The Mules allow you to play more stealthily as you can sneak up behind them and knock them out at their camps. Camps are often filled with stolen loot (from other players connected online), though it can be a significant risk if you get caught as they all gang up on you. I would advise not getting found, as the close-quarter hand to hand combat isn’t all too good, but the use of luggage as a weapon does help. I will say fans of the Metal Gear franchise to keep their expectations in check, as the combat isn’t as diverse as the following titles in that series.
Eventually, you will unlock better upgrades that improve the slow pacing, such as the floating carrier that allows you to move large loads with ease. And there’s quite a bit of action in the game’s second half as you begin to unlock lethal weaponry. I was pleasantly happy with the way guns handled, very reminiscent of Metal Gear Solid V. You’ll still have the option to take the stealthier route when fighting against enemies, but there is enough to cater to those seeking more action-packed moments, especially during boss fights. By mid-game, I was deciding how I wanted to approach scenarios rather than be dictated on them, and for this, a lot of the anger I felt early on washed away as it felt like a perfect reward.
So while the game does cater to those who want a calm, explore the world as you like adventure, there are the more exciting parts that many had wanted to be shown during the reveals.
We’ve mentioned in the past that the game will feature asynchronous multiplayer, and it stays true to that as you never actually encounter another player. Instead, the purpose of the online is the enhance the gameplay as players can leave each other items such as vehicles and crafting goods. It gets even more in-depth with structures that can provide shelter from time fall storms, and bridges and ladders to ensure more accessible travel. Doing some backtracking later in the game, I was surprised to see a high-way system had been built in an area that was mostly rough terrains. Everything about the online component enhances the gameplay and goes hand in hand with the narrative of connecting people around the world. It’ll be interesting to see how far this evolves when the game launches next week, seeing that the online player pool was low due to the minimum amount of review copies. Perhaps maybe the game may even feature additional story scenes once everyone is connected and progresses far enough. Either way, online connectivity was a welcome feature. It is optional, but seeing that it doesn’t require a PlayStation Plus subscription, I highly recommend taking advantage of the function.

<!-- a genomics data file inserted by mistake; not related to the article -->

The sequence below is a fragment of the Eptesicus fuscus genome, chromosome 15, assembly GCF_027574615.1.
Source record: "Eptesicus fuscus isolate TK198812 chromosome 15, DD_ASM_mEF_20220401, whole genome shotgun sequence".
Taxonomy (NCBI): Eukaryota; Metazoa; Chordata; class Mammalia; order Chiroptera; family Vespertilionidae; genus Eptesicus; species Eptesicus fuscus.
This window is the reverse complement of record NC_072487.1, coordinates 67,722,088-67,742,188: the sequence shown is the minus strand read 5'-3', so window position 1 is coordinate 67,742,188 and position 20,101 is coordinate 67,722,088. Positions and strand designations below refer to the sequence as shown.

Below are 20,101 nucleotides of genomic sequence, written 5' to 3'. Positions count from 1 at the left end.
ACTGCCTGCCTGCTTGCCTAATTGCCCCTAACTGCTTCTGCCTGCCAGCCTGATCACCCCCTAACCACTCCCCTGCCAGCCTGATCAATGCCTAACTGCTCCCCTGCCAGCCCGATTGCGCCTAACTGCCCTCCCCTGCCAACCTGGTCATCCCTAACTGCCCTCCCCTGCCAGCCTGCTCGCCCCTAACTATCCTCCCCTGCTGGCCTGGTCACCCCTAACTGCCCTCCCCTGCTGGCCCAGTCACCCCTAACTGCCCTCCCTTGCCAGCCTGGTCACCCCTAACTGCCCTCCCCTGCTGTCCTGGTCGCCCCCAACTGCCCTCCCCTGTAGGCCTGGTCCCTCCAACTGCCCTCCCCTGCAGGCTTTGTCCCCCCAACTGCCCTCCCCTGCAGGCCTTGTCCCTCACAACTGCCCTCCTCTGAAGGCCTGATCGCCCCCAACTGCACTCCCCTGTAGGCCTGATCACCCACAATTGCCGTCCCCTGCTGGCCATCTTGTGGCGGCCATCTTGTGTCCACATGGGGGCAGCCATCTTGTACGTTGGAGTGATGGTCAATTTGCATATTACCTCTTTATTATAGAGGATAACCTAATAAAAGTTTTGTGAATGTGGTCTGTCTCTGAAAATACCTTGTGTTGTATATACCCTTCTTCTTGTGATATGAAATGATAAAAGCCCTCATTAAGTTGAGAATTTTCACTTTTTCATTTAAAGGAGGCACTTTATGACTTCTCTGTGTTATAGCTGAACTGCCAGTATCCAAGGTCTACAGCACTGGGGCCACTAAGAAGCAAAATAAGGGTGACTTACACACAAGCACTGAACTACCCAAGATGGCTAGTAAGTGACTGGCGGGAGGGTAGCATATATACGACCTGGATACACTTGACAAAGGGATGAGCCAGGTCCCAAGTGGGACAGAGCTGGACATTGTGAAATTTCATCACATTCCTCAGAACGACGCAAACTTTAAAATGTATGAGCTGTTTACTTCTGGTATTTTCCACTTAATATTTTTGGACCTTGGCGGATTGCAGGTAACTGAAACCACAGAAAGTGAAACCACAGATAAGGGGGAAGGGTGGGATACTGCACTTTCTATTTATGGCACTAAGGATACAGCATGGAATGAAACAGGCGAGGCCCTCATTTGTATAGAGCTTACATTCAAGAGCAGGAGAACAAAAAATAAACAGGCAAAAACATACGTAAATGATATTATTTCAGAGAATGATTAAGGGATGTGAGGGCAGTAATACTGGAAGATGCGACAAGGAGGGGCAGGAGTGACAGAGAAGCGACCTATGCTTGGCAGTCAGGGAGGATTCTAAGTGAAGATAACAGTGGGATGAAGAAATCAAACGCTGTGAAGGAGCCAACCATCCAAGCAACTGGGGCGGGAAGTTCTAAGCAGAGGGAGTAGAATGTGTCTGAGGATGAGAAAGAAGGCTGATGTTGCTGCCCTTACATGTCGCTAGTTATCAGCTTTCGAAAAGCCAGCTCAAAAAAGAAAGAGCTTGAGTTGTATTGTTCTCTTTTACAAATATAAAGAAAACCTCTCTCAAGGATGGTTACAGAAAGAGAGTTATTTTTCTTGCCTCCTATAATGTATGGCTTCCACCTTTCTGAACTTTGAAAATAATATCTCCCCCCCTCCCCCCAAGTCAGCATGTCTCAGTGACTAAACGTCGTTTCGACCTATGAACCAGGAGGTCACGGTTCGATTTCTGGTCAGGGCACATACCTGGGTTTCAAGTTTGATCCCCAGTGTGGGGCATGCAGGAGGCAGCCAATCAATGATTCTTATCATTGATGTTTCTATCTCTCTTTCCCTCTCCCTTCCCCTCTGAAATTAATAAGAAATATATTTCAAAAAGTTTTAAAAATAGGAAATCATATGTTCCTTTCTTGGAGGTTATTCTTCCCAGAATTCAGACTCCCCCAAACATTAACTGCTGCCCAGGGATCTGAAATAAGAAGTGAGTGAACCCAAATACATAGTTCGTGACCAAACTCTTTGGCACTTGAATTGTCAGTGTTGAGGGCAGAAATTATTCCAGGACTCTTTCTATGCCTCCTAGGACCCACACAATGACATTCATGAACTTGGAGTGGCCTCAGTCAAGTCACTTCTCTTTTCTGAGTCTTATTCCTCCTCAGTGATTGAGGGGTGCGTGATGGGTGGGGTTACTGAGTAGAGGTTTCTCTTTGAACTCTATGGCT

Death Stranding is a title that will be remembered for a very long time. Offering a unique approach to gamers and showcasing what Hideo Kojima can do when he appears to have full control over a video game.
- Gigantic Open World
- Stunning Visuals
- Unique Story
- Amazing Soundtrack
- Oscar-worthy performances
- Replayability with side-missions
- Pacing can be slow for many, especially around the repetitive nature of deliveries.
- Hand-to hand combat leaves a lot to be desired.